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Common Redshank bathing and preening

on 3rd May 2019

“Waders are warmly welcome whenever they winter within our wonderful wetlands. These include the Common Redshank (Tringa totanus). After an exhausting flight, a dip in the shallows is most refreshing (below).

RedshankC [LeongTziMing]

“Upon completion of its bath, it flaps its wings with delight (below).

RedshankC [LeongTziMing]

“A video clip of this bathing beauty may be previewed here:

“Immediately after, much time is spent in the elaborate ritual of preening itself (3 images below).

RedshankC [LeongTziMing]
RedshankC [LeongTziMing]
RedshankC [LeongTziMing]

“A video clip of this behaviour may be previewed here:”

Dr. Leong Tzi Ming
Singapore
26th April 2019

If you like this post please tap on the Like button at the left bottom of page. Any views and opinions expressed in this article are solely those of the authors/contributors, and are not endorsed by the Lee Kong Chian Natural History Museum (LKCNHM, NUS) or its affiliated institutions. Readers are encouraged to use their discretion before making any decisions or judgements based on the information presented.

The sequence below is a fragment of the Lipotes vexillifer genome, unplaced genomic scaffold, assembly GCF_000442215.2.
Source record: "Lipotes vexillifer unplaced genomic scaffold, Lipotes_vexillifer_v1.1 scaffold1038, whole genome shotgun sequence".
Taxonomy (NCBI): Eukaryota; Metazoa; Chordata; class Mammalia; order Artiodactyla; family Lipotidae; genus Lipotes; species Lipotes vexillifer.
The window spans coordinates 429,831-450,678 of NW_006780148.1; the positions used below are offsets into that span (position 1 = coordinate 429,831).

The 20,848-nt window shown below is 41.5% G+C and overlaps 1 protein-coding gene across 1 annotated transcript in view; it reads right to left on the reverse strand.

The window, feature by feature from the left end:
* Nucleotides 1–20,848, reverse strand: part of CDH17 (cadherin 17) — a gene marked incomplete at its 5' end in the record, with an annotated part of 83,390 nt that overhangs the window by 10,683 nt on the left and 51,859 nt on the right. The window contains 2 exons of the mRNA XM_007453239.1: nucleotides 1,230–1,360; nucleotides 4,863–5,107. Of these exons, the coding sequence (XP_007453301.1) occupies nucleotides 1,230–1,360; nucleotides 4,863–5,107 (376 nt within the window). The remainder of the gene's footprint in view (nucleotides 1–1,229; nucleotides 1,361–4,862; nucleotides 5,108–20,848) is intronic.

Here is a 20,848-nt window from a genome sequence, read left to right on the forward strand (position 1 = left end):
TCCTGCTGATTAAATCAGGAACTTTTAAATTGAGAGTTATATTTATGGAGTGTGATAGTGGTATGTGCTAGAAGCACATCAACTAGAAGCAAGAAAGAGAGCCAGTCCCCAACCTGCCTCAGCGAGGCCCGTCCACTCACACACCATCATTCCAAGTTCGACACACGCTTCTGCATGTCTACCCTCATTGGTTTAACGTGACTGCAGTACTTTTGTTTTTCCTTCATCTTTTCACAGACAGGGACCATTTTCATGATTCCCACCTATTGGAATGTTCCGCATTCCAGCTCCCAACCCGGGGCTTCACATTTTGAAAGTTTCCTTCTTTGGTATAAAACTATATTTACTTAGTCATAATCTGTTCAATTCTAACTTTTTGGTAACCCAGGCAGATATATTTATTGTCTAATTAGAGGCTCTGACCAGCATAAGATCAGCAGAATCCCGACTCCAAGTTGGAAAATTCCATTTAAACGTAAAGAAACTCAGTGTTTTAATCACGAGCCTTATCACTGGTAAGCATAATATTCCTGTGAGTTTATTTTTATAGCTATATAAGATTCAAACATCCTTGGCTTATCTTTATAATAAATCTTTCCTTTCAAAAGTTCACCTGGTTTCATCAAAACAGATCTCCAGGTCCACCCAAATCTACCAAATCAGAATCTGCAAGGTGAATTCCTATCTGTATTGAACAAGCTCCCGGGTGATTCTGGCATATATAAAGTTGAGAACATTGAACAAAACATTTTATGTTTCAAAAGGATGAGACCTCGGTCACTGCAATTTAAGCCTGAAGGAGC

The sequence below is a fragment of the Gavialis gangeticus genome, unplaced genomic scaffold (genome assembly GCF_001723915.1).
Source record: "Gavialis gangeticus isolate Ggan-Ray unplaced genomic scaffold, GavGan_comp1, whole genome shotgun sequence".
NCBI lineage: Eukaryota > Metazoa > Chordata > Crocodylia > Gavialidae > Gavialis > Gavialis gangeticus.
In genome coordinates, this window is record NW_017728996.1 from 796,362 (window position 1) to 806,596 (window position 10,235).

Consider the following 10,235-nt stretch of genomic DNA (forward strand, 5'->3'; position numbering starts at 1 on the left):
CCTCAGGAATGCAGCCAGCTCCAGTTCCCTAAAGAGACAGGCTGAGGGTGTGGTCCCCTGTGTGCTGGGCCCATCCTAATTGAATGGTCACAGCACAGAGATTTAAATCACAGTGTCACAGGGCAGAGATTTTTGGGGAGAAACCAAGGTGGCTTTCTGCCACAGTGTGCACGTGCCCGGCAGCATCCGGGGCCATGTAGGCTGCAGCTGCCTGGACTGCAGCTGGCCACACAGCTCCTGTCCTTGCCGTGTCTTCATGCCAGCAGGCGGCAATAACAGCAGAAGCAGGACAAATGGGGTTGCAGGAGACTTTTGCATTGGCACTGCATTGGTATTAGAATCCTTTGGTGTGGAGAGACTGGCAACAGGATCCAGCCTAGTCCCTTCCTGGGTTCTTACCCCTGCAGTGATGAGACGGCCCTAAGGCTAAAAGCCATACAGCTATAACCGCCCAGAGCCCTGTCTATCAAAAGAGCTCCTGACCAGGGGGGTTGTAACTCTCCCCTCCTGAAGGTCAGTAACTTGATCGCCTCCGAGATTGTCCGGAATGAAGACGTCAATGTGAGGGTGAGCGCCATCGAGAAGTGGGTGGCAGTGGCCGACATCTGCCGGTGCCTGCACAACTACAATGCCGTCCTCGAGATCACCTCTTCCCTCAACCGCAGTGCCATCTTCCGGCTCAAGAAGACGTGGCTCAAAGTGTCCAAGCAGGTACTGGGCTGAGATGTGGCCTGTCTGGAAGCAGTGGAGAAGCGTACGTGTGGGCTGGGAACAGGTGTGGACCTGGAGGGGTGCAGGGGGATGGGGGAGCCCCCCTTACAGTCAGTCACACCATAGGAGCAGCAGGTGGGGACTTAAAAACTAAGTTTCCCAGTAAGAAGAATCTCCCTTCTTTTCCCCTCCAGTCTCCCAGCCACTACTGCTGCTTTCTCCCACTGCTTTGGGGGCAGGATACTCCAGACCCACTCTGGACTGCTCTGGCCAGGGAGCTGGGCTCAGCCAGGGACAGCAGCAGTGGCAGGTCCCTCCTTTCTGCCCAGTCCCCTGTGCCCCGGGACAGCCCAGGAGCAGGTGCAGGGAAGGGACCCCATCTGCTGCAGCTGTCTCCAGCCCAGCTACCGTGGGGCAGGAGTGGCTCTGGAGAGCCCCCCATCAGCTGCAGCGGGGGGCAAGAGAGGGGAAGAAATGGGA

YC Wee

Dr Wee played a significant role as a green advocate in Singapore through his extensive involvement in various organizations and committees: as Secretary and Chairman for the Malayan Nature Society (Singapore Branch), and with the Nature Society (Singapore) as founding President (1978-1995). He has also served in the Nature Reserve Board (1987-1989), Nature Reserves Committee (1990-1996), National Council on the Environment/Singapore Environment Council (1992-1996), Work-Group on Nature Conservation (1992) and Inter-Varsity Council on the Environment (1995-1997). He is Patron of the Singapore Gardening Society and was appointed Honorary Museum Associate of the Lee Kong Chian Natural History Museum (LKCNHM) in 2012. In 2005, Dr Wee started the Bird Ecology Study Group. With more than 6,000 entries, the website has become a valuable resource consulted by students, birdwatchers and researchers locally and internationally. The views and opinions expressed in this article are his own, and do not represent those of LKCNHM, the National University of Singapore or its affiliated institutions.

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